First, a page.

Unfortunately, we are witnessing an entirely different approach on the part of the US. A state whose ratification is required for the Treaty to enter into force has officially declared that it will not ratify the CTBT.

This step was hardly unexpected in the context of the perpetual US inability to ratify this Treaty over the past two decades. This once again highlights the cynicism of US approaches: in its time, the Clinton administration proclaimed the CTBT as its foreign-policy priority, while the Trump administration easily voiced a diametrically opposite position.

Will it now be possible to preserve the CTBT? This is a big question. In any event, the US no longer has any moral right to make any demands of others in the context of nuclear test bans.  

It would be useful if US allies, who cowardly avoid discussing the enactment of the CTBT, comprehended this.

Issues related to the Comprehensive Nuclear-Test-Ban Treaty require the most meticulous analysis as part of reviewing the NPT Treaty and must be included by all means in future draft final documents. Our American colleagues will be unable to dodge the discussion of the real state of affairs and the foreign policy missteps Washington keeps on making.  

The United States continues to violate the key provisions of the NPT Treaty and is even pushing its allies to do the same. This evokes particular concern.

The misguided practice of “joint nuclear missions” of the NATO countries contains elements of planning for the use of nuclear weapons and acquiring the skills of handling US nuclear weapons with direct participation of representatives of non-nuclear states that host US nuclear arms on their territory. This is a glaring violation of Articles I and II of the NPT Treaty.

The United States’s transfer of its nuclear weapons to non-nuclear countries and the latter’s acceptance of these weapons is also a violation the treaty.

Such actions undermine the foundations of the NPT Treaty and create additional obstacles to nuclear disarmament.

This problem has only one solution – the return of all American nuclear weapons to US territory and a ban on their deployment abroad, as well as the elimination of the entire infrastructure allowing for their rapid deployment. At the same time, it is necessary to impose a full ban on any exercises whereby the military personnel of non-nuclear countries learn how to use nuclear arms.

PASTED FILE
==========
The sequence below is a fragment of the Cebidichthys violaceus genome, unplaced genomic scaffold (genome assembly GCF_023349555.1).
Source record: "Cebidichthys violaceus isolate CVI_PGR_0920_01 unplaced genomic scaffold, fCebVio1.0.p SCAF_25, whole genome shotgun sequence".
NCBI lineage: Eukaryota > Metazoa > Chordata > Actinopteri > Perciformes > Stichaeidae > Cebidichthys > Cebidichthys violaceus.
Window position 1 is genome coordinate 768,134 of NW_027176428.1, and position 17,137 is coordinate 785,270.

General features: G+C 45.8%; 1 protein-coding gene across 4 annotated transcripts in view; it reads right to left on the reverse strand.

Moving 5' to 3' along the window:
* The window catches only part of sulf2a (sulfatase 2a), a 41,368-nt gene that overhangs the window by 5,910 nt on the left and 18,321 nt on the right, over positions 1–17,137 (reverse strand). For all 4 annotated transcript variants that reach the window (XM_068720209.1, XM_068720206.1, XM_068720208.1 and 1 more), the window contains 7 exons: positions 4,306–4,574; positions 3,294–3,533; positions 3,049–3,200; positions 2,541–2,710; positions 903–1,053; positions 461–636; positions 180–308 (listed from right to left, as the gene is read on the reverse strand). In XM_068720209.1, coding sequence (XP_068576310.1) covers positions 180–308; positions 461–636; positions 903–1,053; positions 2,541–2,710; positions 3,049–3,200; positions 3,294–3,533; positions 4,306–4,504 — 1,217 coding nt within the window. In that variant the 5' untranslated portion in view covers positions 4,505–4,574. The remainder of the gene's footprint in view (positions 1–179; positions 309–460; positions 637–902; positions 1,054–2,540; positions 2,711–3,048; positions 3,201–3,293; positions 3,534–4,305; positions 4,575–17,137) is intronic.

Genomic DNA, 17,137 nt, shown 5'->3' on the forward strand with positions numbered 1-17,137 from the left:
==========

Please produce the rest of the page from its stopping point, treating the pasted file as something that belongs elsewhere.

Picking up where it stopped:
The updated provisions of the US nuclear doctrine look very dangerous in the context of the NPT Treaty. Thus, the US has considerably expanded the options for when to use nuclear weapons under the doctrine, including a preemptive strike. Indicatively, for the first time the US nuclear doctrine does not clearly affirm Washington’s commitment to its obligations under the NPT Treaty.

In essence, US military thinking went back in time half a century – to the period when nuclear war was considered acceptable and winnable. In this context it is no surprise that Washington did not react in any way to our proposal of half a year ago to adopt a joint statement on preventing nuclear war.

Plans to develop new nuclear warheads of lower yield (nuclear warhead for the Trident-II SLBMs) and a new sea-based nuclear-tipped cruise missile were also announced in the US nuclear doctrine.

The US intends to deploy variable yield nuclear air bombs with enhanced precision in Europe. Nuclear arms with such characteristics are obviously designed to be “battlefield weapons.” This means that the US is deliberately lowering the threshold for using nuclear weapons, thereby increasing the risk of a nuclear conflict with disastrous consequences. I would like to draw the attention of our European colleagues to the following: it is your territory that is viewed by your NATO ally as a “battlefield” for using nuclear weapons. Isn’t it time for all of you to reflect on the precipice you are driving yourselves toward?



To be continued...